By Aidan Duggan (Solicitor)
Making a will is a practical and important step in planning for the future. While it may not be the most exciting thing to think about, it’s essential to ensure that your assets and property are distributed according to your wishes, and that your loved ones are provided for. In this post, we’ll go over what you need to know about making a will in Ireland.
First of all, it’s important to choose an executor who will be responsible for carrying out your wishes after you pass away. This could be a family member, friend, or professional such as a solicitor. Think carefully about who you trust to handle this important task. I would advise everyone to choose two executors, and if possible, ensure that they are a few years younger than you, such as a niece or nephew. I have come across many situations were the deceased lived into his 80s and both his executors pre deceased him. This leaves a situation were a (possibly) reluctant next of kin has to be nominated to fulfil the role of Executor. Although this isn’t exactly a disaster, it’s not ideal and can lead to delays in administering the estate.
Next, you’ll need to decide what to include in your will. Your will should include information on who you want to inherit your assets and property. This can include specific items such as your home, car, or savings. You can also include specific requests, such as funeral arrangements or charitable donations.
While it’s possible to make a will yourself, it’s recommended to seek professional advice from a solicitor or a wills and probate specialist. They can ensure that your will is legally binding and covers all necessary areas. This can provide peace of mind knowing that your wishes will be carried out.
To make the will legally binding, you’ll need to sign it in the presence of two witnesses who are not beneficiaries of the will. This is an important step to ensure that the will is valid and will be accepted by the courts.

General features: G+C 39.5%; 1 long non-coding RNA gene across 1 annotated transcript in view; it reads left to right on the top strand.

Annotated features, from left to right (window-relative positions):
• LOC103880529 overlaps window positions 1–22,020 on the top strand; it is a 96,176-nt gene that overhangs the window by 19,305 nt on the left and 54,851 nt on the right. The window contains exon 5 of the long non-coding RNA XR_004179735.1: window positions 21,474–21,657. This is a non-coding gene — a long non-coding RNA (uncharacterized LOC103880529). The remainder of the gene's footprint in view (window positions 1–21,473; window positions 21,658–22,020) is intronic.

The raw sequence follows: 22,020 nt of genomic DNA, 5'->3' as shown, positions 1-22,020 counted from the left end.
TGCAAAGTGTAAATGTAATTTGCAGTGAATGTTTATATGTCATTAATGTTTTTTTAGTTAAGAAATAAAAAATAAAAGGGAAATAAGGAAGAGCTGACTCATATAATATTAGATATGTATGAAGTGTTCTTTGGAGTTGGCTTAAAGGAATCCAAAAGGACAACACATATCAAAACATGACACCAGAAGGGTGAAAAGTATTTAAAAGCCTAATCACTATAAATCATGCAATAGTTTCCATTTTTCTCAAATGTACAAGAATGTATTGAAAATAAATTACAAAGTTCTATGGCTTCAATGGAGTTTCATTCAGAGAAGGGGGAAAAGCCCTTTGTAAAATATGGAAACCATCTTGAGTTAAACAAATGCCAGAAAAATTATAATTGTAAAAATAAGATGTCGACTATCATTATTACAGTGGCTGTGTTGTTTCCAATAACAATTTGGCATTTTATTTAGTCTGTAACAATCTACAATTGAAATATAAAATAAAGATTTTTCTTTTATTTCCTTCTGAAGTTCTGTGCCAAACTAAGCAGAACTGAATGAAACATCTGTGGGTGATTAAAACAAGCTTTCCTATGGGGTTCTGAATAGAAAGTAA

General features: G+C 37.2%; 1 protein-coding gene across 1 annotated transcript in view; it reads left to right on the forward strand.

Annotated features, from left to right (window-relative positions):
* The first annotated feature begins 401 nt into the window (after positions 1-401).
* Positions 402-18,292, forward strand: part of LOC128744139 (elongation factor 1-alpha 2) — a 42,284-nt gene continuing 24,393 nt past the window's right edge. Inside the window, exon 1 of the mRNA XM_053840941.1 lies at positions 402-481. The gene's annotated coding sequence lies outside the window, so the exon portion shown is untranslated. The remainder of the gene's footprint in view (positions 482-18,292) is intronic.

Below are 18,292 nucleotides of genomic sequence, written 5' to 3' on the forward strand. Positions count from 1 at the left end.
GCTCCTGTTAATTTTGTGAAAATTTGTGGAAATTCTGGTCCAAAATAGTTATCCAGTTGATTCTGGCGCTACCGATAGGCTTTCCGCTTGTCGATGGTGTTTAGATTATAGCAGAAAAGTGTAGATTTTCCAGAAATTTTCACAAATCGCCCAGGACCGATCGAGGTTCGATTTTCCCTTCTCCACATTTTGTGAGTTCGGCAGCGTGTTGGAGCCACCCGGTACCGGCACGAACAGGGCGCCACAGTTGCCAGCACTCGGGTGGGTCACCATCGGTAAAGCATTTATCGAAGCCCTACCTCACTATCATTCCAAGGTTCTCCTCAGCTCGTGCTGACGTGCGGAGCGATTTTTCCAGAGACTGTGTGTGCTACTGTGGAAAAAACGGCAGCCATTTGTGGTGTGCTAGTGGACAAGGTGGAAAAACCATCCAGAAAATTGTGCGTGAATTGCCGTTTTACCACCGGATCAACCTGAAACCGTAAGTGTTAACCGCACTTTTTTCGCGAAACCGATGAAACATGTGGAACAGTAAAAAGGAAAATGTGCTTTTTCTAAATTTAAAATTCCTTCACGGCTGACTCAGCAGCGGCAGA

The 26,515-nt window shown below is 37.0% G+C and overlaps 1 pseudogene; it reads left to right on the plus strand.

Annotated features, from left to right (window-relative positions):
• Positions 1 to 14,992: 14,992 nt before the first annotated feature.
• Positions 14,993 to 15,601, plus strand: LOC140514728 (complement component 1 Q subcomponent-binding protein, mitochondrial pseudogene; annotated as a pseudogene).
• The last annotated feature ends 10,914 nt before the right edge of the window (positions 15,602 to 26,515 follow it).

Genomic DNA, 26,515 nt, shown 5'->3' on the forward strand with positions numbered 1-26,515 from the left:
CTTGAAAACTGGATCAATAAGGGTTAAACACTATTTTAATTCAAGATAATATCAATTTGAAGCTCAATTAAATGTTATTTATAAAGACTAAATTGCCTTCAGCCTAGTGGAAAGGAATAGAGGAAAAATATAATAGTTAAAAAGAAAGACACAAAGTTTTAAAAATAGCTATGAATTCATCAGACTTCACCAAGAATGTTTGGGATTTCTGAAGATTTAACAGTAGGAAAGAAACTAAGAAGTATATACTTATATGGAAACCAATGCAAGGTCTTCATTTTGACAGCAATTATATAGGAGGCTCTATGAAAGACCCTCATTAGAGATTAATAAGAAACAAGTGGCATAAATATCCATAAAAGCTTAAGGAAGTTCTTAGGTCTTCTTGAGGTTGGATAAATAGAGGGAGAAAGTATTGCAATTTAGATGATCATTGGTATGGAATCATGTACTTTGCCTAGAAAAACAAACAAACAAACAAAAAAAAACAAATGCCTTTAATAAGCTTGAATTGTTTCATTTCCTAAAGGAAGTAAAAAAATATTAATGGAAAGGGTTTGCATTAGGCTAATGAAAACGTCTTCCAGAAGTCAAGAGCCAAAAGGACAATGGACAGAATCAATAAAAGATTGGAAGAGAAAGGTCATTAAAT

Your will should be stored in a safe and accessible place, such as with your solicitor, a bank, or in a fireproof safe. Make sure that your executor knows where your will is located and can access it easily.
It’s important to review and update your will regularly, especially if your circumstances change, such as getting married, having children, or acquiring new assets. This can help ensure that your will reflects your current wishes and is up-to-date.
In summary, making a will is an important part of planning for the future. By choosing an executor, deciding what to include in your will, seeking professional advice, and signing and storing your will properly, you can ensure that your wishes are carried out and that your loved ones are provided for. Remember to review and update your will regularly to reflect changes in your circumstances. It may not be the most exciting thing to think about, but it’s a crucial step in ensuring that your legacy is protected.
The content on this blog is not intended to be a substitute for professional advice, and should not be relied upon as such.
If you need advice about making a will or any other legal matter, please contact me today on +35316625233 or email@example.com
Aidan Duggan (Solicitor)